What do bees call home sweet home? Sometimes it’s EPS 

 Bees are by far our planet’s prin­ci­pal pol­li­na­tors, fer­til­is­ing plants of all types. But bees face dai­ly chal­lenges to sur­vive and have been dying in greater num­bers recent­ly because of exter­nal pres­sures includ­ing par­a­sitic mites, habi­tat loss and harsh weath­er. Very cold win­ters can be even more dead­ly than pests and pes­ti­cides. Bees con­sume nec­tar pro­duced in the sum­mer to keep the brood warm in the win­ter. Hot sum­mers can also stress the colony as bees expend ener­gy to try to cool the hive down.

Super-insu­lat­ing EPS bee­hives help keep bees warmer in the win­ter and cool­er in the sum­mer so they require less food to sur­vive and can spend more time doing what they do best: mak­ing hon­ey. That’s good for bio­di­ver­si­ty and good for hon­ey pro­duc­ers alike. Food-grade, high-den­si­ty EPS bee­hives are also high­ly resis­tant to mois­ture, which pre­vents the spread of mould that is com­mon with wood­en bee­hives, so they can last 15 years or more.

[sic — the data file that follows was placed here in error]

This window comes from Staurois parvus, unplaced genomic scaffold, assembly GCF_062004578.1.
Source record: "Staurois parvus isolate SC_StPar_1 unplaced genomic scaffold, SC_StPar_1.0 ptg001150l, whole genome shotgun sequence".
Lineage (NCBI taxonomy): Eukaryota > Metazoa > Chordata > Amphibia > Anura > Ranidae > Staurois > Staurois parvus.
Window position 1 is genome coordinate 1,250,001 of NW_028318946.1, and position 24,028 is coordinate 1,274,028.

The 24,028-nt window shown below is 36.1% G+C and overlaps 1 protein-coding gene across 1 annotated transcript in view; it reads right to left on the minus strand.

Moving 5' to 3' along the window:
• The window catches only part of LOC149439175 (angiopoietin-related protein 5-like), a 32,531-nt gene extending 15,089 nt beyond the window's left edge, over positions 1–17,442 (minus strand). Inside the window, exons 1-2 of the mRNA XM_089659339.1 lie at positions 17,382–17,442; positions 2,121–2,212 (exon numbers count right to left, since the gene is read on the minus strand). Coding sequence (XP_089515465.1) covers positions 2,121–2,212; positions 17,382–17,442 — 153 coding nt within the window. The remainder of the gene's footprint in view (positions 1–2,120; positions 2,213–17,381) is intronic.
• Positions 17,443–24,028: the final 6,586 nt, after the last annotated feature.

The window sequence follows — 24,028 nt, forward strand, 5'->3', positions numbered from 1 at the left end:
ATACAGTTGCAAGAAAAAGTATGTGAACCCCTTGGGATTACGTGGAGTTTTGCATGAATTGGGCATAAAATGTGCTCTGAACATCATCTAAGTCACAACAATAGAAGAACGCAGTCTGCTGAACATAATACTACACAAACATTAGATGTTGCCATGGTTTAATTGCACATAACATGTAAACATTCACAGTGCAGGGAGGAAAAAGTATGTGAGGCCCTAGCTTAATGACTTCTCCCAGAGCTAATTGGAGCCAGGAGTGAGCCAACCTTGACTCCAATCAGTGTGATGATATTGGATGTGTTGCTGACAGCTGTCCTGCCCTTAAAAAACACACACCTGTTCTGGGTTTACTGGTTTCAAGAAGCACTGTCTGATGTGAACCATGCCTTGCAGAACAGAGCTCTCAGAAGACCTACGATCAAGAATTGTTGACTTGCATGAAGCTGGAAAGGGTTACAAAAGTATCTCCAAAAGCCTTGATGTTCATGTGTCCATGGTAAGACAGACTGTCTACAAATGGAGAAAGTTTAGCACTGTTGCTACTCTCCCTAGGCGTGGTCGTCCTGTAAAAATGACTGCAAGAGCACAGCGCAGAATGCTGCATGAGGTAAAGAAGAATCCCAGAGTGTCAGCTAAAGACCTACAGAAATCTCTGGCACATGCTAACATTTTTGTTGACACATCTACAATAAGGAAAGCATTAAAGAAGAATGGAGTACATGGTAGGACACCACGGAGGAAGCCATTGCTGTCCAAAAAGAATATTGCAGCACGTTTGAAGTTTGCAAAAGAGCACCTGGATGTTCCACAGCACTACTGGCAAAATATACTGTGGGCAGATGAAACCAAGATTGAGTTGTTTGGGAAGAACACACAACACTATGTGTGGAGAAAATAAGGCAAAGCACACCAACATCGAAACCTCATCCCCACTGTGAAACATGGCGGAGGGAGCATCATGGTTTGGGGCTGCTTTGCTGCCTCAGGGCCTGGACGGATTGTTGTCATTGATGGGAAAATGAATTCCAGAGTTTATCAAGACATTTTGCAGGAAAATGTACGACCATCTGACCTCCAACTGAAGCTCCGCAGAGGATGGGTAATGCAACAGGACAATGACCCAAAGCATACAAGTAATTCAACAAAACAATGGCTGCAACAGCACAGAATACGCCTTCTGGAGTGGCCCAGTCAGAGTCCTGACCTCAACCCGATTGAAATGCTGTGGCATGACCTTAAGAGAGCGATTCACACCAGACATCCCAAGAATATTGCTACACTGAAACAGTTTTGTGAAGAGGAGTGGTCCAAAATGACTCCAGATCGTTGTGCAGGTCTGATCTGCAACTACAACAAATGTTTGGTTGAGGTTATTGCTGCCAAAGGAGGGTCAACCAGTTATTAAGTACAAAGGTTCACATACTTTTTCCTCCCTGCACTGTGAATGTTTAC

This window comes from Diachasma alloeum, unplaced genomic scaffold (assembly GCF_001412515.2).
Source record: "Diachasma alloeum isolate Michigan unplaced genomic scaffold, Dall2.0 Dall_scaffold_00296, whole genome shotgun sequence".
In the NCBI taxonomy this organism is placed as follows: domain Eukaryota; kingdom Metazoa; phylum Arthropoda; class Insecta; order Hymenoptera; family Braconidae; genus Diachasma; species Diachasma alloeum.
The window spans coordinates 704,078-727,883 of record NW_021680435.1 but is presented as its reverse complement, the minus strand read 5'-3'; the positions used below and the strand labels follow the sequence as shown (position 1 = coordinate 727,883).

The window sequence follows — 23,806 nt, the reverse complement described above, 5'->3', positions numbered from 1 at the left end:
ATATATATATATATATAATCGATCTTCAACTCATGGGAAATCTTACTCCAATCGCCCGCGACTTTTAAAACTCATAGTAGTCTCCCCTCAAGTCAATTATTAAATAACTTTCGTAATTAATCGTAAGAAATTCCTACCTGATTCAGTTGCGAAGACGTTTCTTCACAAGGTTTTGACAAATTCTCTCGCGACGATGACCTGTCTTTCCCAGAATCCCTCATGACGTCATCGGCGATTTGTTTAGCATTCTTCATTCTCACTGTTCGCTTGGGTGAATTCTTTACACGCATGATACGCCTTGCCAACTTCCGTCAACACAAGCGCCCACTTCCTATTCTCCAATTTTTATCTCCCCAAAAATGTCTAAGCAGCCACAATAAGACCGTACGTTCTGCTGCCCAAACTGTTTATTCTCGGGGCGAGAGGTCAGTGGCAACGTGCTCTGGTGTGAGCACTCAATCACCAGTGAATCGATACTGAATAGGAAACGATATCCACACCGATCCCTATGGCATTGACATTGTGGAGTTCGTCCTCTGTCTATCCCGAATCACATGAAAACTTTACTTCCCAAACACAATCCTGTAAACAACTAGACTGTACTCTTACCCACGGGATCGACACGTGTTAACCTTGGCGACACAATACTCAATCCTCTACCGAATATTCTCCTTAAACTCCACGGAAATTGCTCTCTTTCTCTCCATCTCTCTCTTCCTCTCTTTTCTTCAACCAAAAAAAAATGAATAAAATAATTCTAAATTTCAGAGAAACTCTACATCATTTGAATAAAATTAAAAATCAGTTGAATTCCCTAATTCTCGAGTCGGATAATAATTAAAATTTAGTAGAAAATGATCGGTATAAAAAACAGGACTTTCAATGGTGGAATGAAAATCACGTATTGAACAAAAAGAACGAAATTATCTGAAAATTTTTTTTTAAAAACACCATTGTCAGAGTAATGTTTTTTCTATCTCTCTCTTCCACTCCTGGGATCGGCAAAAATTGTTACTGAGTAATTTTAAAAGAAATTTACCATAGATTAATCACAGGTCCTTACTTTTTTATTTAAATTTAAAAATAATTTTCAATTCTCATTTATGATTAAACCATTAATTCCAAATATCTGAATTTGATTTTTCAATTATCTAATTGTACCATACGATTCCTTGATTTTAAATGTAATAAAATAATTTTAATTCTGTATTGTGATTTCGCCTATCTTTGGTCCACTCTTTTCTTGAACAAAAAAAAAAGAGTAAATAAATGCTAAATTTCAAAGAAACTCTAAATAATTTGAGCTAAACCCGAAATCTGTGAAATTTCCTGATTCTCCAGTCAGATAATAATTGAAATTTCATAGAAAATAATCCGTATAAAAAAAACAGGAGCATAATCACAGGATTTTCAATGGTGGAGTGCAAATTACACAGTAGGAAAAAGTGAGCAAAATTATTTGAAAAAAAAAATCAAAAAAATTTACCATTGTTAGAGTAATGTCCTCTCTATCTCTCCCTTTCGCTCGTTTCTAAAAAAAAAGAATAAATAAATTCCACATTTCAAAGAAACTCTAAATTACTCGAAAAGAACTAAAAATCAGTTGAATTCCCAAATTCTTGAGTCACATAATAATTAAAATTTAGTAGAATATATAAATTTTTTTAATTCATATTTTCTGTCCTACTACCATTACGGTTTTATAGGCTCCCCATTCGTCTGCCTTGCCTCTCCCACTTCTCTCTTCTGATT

Bee­keep­ers of all ages also like the fact that EPS bee­hives are light­weight, mak­ing them eas­i­er to move—an impor­tant fea­ture for pro­fes­sion­al bee­keep­ers who move hives from one field to the next in sea­son to pol­li­nate crops.

EPS bee­hives have been used in Europe for more than 40 years. You can read more about them here.